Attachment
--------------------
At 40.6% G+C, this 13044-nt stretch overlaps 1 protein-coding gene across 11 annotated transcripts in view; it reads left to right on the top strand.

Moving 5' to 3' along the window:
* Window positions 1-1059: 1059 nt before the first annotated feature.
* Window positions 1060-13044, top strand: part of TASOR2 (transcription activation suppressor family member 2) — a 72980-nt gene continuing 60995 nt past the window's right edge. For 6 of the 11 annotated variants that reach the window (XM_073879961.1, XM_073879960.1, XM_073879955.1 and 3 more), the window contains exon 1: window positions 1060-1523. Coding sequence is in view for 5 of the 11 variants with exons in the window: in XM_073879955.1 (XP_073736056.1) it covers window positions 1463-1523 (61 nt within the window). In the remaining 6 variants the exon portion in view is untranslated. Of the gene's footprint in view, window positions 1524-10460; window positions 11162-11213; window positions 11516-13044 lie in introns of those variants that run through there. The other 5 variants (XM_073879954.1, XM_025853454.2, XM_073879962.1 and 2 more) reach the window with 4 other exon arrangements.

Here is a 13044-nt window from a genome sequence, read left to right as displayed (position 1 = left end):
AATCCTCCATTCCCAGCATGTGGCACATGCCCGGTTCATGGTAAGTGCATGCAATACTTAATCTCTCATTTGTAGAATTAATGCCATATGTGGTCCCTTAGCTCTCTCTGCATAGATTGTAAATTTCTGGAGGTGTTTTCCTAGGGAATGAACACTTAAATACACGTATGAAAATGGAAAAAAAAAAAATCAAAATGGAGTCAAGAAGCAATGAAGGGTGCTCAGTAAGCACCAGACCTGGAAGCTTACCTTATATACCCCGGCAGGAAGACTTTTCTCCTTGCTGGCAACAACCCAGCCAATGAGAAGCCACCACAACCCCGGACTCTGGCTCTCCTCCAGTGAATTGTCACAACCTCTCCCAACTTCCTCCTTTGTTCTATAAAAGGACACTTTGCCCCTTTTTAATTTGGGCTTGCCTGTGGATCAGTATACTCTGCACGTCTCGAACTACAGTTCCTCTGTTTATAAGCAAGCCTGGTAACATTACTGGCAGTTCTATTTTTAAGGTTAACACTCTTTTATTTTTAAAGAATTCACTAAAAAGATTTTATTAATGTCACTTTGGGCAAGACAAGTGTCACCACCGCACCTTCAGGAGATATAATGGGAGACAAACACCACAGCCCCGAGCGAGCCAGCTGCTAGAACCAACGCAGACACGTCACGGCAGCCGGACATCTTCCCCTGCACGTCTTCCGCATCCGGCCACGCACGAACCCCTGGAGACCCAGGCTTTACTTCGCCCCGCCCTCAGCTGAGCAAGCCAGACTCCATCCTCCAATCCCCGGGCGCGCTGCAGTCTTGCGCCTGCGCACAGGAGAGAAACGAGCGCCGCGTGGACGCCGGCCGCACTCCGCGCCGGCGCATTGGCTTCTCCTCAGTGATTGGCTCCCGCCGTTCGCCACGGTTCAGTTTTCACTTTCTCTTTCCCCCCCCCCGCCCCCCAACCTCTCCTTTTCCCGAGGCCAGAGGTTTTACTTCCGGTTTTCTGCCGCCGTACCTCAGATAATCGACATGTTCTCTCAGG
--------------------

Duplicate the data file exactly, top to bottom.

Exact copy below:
At 40.6% G+C, this 13044-nt stretch overlaps 1 protein-coding gene across 11 annotated transcripts in view; it reads left to right on the top strand.

Moving 5' to 3' along the window:
* Window positions 1-1059: 1059 nt before the first annotated feature.
* Window positions 1060-13044, top strand: part of TASOR2 (transcription activation suppressor family member 2) — a 72980-nt gene continuing 60995 nt past the window's right edge. For 6 of the 11 annotated variants that reach the window (XM_073879961.1, XM_073879960.1, XM_073879955.1 and 3 more), the window contains exon 1: window positions 1060-1523. Coding sequence is in view for 5 of the 11 variants with exons in the window: in XM_073879955.1 (XP_073736056.1) it covers window positions 1463-1523 (61 nt within the window). In the remaining 6 variants the exon portion in view is untranslated. Of the gene's footprint in view, window positions 1524-10460; window positions 11162-11213; window positions 11516-13044 lie in introns of those variants that run through there. The other 5 variants (XM_073879954.1, XM_025853454.2, XM_073879962.1 and 2 more) reach the window with 4 other exon arrangements.

Here is a 13044-nt window from a genome sequence, read left to right as displayed (position 1 = left end):
AATCCTCCATTCCCAGCATGTGGCACATGCCCGGTTCATGGTAAGTGCATGCAATACTTAATCTCTCATTTGTAGAATTAATGCCATATGTGGTCCCTTAGCTCTCTCTGCATAGATTGTAAATTTCTGGAGGTGTTTTCCTAGGGAATGAACACTTAAATACACGTATGAAAATGGAAAAAAAAAAAATCAAAATGGAGTCAAGAAGCAATGAAGGGTGCTCAGTAAGCACCAGACCTGGAAGCTTACCTTATATACCCCGGCAGGAAGACTTTTCTCCTTGCTGGCAACAACCCAGCCAATGAGAAGCCACCACAACCCCGGACTCTGGCTCTCCTCCAGTGAATTGTCACAACCTCTCCCAACTTCCTCCTTTGTTCTATAAAAGGACACTTTGCCCCTTTTTAATTTGGGCTTGCCTGTGGATCAGTATACTCTGCACGTCTCGAACTACAGTTCCTCTGTTTATAAGCAAGCCTGGTAACATTACTGGCAGTTCTATTTTTAAGGTTAACACTCTTTTATTTTTAAAGAATTCACTAAAAAGATTTTATTAATGTCACTTTGGGCAAGACAAGTGTCACCACCGCACCTTCAGGAGATATAATGGGAGACAAACACCACAGCCCCGAGCGAGCCAGCTGCTAGAACCAACGCAGACACGTCACGGCAGCCGGACATCTTCCCCTGCACGTCTTCCGCATCCGGCCACGCACGAACCCCTGGAGACCCAGGCTTTACTTCGCCCCGCCCTCAGCTGAGCAAGCCAGACTCCATCCTCCAATCCCCGGGCGCGCTGCAGTCTTGCGCCTGCGCACAGGAGAGAAACGAGCGCCGCGTGGACGCCGGCCGCACTCCGCGCCGGCGCATTGGCTTCTCCTCAGTGATTGGCTCCCGCCGTTCGCCACGGTTCAGTTTTCACTTTCTCTTTCCCCCCCCCCGCCCCCCAACCTCTCCTTTTCCCGAGGCCAGAGGTTTTACTTCCGGTTTTCTGCCGCCGTACCTCAGATAATCGACATGTTCTCTCAGG